When a high-tech business like Tektronix (NYSE:TEK) announces its desire to optimize its capital structure and lower its cost of capital, it may sound more Greek than geek to many of the company's followers. Don't panic, tech heads! We'll step back and see what this move really means.

Tektronix builds electronic testing and monitoring equipment, the stuff that helps companies like Motorola (NYSE:MOT) and Sony (NYSE:SNE) make sure that they ship out properly calibrated, fully functioning gadgets. It specializes in oscilloscopes, spectrum analyzers, and other top-shelf geek equipment. "Whenever you view a Web site, click a mouse, make a cell phone call, or turn on a TV, you touch the work of Tektronix," according to the company's PR materials.

What's up?
The steps Tektronix has taken over the past quarter to upgrade its capital structure include taking on $345 million in new debt and buying back $164 million worth of company stock. Wait a minute -- isn't that particular one-two punch exactly what IBM (NYSE:IBM) and Hewlett-Packard (NYSE:HPQ) did over the summer? Indeed, and their reasons match up nicely with what Tektronix is doing now.

Before taking on the new debt, Tektronix had a squeaky-clean balance sheet, with nary a borrowed penny. Even now, it hardly faces a crushing debt load -- interest payments for the quarter totaled only $1.4 million, which makes for an EBIT-to-interest ratio of about 20.

That's comparable to the interest service ratios at IBM (where EBIT is 40 times interest), Cisco Systems (NASDAQ:CSCO) with 23 times interest, or serial acquirer Oracle (NASDAQ:ORCL) at 18. It's just done on a smaller scale, in the lower-mid-cap hood where Tektronix hangs.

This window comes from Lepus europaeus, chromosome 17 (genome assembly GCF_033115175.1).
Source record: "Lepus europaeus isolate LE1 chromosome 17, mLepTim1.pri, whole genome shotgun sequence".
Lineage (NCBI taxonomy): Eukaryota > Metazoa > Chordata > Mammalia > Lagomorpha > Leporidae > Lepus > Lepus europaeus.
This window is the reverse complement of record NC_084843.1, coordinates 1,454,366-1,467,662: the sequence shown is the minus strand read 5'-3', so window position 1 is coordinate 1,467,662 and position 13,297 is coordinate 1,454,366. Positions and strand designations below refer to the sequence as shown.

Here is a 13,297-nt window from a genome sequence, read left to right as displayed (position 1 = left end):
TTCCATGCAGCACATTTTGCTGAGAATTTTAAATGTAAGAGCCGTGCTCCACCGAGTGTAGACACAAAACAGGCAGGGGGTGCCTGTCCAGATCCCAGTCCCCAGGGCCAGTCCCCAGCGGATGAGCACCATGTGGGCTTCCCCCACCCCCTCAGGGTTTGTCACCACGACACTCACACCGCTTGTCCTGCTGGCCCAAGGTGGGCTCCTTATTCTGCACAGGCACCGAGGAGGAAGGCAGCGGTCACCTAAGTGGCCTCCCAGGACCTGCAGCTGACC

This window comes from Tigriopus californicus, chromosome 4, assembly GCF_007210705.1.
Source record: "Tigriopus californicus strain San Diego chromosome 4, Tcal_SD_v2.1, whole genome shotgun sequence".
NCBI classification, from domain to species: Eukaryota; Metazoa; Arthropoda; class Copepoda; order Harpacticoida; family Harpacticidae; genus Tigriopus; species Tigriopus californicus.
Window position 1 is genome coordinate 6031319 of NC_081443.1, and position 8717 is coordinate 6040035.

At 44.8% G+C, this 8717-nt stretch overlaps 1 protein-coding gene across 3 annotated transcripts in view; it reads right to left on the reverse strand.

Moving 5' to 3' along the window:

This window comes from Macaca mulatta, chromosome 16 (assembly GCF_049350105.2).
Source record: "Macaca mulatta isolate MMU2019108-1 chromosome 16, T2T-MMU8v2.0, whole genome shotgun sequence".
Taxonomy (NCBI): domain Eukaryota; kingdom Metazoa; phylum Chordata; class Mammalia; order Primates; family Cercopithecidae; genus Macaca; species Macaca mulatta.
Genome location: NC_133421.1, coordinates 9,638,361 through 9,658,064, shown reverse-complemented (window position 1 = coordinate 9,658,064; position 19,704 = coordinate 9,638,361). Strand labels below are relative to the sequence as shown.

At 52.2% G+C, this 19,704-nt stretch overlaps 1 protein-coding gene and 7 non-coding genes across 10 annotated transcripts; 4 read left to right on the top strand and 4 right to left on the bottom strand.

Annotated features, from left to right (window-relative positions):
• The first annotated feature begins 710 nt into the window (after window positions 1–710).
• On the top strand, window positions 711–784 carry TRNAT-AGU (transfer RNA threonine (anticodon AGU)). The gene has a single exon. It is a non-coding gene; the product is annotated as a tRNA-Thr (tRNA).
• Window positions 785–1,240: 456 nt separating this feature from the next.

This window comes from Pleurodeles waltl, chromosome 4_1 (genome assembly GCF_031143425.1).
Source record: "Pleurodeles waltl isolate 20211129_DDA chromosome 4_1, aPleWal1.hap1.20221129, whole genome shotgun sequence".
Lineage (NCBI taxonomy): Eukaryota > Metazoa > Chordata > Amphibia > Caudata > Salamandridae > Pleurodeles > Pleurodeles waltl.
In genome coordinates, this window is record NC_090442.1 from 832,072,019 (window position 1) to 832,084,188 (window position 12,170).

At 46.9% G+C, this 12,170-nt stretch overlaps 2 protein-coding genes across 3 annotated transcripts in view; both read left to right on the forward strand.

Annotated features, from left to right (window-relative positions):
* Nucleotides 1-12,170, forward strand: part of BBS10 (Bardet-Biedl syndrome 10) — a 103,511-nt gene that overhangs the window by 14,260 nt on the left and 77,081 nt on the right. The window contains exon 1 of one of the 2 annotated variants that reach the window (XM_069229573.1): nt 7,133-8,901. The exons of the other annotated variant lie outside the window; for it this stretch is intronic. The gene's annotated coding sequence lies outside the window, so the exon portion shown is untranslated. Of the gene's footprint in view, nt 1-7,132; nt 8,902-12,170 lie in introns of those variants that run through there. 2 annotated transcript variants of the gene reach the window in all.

Yes, but why bother?
The new capital structure has reached a degree of leverage comparable to some respectable, mature tech companies. Sometimes, a certain degree of debt can benefit a company by lowering its weighted average cost of capital, thanks to tax advantages associated with the deductibility of interest payments.   

The board just upped its authorized share repurchase limits by another $350 million, and management expects to spend something like $140 million of that by the end of the fiscal year. That's three more quarters from now, and I wouldn't be surprised to see that estimate raised before all is said and done. After all, the company bought back roughly 7% of its outstanding shares in just one quarter, and that was at a significantly fatter price tag per share than what we're looking at today. If Tektronix  believes the company is undervalued, it makes sense for management to maintain an active repurchase program like IBM and HP.

Foolish takeaway
I hope that makes sense to my fellow gearheads. It never hurts to understand financial theories a bit better, even if all you ever invest in are high-flying high-tech operations. Taking on debt just to buy back stock may look like fiscal insanity, but there are time-honored reasons for this practice. Tektronix is simply acting like a grown-up business and emulating some excellent role models.

Further financial Foolishness:

Fool contributor Anders Bylund holds no position in any of the companies discussed here. You can check out Anders' holdings if you like, and Foolish disclosure will make your day, every day.